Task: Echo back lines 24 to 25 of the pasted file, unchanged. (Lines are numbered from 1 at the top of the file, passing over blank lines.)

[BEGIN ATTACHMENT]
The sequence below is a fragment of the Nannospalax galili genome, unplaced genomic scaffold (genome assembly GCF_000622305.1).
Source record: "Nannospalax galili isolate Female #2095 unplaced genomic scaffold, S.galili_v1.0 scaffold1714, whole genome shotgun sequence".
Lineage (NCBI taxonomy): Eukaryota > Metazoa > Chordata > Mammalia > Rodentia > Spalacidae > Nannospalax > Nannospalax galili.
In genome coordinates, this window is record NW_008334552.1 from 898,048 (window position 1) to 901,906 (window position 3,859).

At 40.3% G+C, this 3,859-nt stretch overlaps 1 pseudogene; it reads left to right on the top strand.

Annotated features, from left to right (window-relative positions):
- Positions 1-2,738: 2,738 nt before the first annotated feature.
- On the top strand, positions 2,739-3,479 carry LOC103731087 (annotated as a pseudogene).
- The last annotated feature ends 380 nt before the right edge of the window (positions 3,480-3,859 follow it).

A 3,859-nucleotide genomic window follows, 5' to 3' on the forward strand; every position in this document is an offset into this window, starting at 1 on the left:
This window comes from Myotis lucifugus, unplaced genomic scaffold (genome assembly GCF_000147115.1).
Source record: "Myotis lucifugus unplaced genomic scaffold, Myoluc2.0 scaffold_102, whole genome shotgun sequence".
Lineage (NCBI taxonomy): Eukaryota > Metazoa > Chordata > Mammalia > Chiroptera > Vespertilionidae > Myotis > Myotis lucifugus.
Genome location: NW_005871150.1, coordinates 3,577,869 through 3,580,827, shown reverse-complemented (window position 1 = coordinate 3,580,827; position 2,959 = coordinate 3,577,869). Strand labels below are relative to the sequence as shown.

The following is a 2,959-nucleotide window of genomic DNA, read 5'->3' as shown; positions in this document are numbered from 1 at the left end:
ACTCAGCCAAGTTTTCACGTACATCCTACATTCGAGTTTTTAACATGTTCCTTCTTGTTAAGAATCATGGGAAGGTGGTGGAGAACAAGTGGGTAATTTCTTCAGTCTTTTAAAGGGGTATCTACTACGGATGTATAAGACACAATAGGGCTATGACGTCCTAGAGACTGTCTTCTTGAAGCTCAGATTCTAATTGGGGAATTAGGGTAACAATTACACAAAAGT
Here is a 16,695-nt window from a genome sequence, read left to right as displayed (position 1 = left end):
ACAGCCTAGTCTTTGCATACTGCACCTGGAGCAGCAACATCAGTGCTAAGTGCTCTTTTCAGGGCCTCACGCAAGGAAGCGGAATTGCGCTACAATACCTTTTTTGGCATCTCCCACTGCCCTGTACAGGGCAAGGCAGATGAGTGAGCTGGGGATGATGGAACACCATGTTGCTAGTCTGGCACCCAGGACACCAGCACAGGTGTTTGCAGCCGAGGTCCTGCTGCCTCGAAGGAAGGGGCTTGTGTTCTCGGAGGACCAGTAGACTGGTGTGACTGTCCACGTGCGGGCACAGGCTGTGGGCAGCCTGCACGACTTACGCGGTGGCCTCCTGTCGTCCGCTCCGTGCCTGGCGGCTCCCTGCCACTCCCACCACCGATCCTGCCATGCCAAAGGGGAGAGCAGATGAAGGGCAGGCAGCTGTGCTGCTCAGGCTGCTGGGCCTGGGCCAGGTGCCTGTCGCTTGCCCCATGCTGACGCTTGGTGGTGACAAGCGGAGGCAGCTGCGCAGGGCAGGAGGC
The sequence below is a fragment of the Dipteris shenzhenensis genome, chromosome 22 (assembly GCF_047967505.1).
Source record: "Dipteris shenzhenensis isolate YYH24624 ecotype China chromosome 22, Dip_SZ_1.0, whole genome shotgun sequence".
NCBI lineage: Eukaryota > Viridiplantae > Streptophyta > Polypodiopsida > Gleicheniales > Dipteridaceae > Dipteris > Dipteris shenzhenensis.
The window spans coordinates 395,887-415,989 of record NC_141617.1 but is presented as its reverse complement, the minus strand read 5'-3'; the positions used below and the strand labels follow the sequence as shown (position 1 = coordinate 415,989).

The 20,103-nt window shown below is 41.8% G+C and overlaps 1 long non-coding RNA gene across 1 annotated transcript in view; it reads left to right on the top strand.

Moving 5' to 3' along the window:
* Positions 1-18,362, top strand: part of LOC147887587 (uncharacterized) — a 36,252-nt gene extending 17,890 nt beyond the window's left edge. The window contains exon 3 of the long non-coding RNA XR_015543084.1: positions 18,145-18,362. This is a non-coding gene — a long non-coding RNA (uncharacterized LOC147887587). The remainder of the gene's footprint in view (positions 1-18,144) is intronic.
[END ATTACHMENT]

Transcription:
Moving 5' to 3' along the window:
* Positions 1-18,362, top strand: part of LOC147887587 (uncharacterized) — a 36,252-nt gene extending 17,890 nt beyond the window's left edge. The window contains exon 3 of the long non-coding RNA XR_015543084.1: positions 18,145-18,362. This is a non-coding gene — a long non-coding RNA (uncharacterized LOC147887587). The remainder of the gene's footprint in view (positions 1-18,144) is intronic.